+ I *finally* swapped out my winter clothes with my summer clothes. This was like two weeks ago? Now the weather is juuuust starting to cool off and I’m thinking that it won’t be long before I need to switch them back. Most likely that will happen in May.
While there were so many new and exciting and weird things to explore our first summer in Korea, I also started to feel the tiniest touch of homesickness too. My family met up at my cousin’s lake house this summer and even though we were able to skype with them, it just wasn’t (obviously) the same. I kept thinking back to last summer — how simple and perfect it was. The cooler weather and the arrival of my favorite season has made my heart long for Halloween displays and football season (complete with tailgating food), and Oktoberfests and Renfests with my sister and cozying up by our fireplace in our (newly tiled) den. Sigh. The only cure for homesickness is to dive back into our new home and plan more (mini) adventures.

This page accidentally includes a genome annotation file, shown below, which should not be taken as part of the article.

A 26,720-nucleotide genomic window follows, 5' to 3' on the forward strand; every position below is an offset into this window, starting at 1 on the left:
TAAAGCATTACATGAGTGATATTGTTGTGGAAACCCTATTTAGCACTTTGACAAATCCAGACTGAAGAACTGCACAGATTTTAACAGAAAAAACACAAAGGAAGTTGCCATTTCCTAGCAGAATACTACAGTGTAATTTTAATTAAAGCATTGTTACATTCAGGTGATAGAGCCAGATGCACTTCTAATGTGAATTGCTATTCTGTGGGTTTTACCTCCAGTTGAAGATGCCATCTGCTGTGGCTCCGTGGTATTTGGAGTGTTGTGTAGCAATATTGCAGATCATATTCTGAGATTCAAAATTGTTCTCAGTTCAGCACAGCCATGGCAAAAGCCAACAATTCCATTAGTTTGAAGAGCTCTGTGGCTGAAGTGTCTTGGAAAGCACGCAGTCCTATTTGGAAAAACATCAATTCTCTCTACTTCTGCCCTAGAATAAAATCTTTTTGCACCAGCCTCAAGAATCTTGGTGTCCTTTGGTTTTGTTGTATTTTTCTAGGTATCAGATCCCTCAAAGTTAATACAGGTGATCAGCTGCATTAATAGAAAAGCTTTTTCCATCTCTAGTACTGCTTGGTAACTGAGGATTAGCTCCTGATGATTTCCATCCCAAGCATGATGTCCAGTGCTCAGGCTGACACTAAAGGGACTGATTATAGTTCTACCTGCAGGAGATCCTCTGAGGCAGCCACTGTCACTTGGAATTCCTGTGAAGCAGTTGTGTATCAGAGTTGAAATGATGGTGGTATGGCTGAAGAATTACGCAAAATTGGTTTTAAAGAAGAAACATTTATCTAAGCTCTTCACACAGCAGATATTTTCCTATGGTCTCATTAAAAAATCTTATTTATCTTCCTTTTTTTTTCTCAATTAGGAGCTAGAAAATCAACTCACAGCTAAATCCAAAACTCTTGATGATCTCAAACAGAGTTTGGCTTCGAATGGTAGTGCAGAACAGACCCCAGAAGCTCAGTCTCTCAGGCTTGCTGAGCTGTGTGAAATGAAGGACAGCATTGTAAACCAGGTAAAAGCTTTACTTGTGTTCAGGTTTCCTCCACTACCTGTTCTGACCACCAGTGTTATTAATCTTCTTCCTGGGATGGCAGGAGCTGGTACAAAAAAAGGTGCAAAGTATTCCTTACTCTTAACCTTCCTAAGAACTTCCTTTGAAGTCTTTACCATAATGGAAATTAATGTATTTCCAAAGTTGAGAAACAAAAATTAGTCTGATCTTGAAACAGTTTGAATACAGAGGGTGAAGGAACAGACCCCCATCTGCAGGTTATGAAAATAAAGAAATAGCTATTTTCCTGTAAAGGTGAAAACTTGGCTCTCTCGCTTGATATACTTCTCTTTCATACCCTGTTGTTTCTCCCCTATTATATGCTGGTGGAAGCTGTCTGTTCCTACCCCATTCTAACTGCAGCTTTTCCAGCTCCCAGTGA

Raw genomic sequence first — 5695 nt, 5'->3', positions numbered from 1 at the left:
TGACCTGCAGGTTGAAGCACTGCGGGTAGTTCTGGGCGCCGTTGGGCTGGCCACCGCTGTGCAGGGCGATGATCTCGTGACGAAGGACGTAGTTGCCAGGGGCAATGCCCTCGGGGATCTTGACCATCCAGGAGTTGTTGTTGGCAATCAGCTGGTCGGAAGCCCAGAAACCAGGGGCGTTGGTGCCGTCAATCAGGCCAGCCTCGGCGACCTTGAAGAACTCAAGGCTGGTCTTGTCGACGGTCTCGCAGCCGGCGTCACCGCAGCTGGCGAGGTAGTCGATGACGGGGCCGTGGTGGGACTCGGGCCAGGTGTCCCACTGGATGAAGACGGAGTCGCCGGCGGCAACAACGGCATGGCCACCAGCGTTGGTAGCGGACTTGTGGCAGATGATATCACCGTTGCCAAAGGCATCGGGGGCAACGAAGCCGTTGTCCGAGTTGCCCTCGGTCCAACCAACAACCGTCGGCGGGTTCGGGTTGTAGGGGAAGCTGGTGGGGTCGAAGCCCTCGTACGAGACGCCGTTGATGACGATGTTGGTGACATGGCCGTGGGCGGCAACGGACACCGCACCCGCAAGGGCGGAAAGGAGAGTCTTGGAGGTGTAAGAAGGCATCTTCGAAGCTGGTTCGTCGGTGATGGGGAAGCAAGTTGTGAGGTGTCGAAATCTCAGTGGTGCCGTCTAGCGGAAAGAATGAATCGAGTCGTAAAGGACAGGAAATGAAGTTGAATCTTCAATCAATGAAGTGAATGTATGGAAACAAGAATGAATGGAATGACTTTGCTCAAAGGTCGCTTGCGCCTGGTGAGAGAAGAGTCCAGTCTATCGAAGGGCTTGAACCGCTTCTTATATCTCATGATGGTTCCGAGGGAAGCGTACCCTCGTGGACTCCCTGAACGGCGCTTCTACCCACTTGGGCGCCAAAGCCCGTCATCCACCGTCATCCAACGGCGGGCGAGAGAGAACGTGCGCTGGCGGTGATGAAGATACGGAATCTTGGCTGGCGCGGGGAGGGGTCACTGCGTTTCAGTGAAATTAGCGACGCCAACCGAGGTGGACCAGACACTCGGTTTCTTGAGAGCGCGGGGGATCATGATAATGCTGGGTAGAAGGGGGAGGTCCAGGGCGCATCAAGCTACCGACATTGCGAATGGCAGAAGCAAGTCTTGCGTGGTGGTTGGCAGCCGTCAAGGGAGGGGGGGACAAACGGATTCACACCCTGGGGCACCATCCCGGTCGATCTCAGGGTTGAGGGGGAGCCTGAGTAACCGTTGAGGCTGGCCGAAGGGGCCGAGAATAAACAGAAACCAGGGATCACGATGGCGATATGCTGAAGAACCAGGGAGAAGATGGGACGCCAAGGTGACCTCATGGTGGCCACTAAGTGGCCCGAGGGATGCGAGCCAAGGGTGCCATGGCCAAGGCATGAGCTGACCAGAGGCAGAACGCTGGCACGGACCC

Goodbye Summer. You went by too fast, as you always do.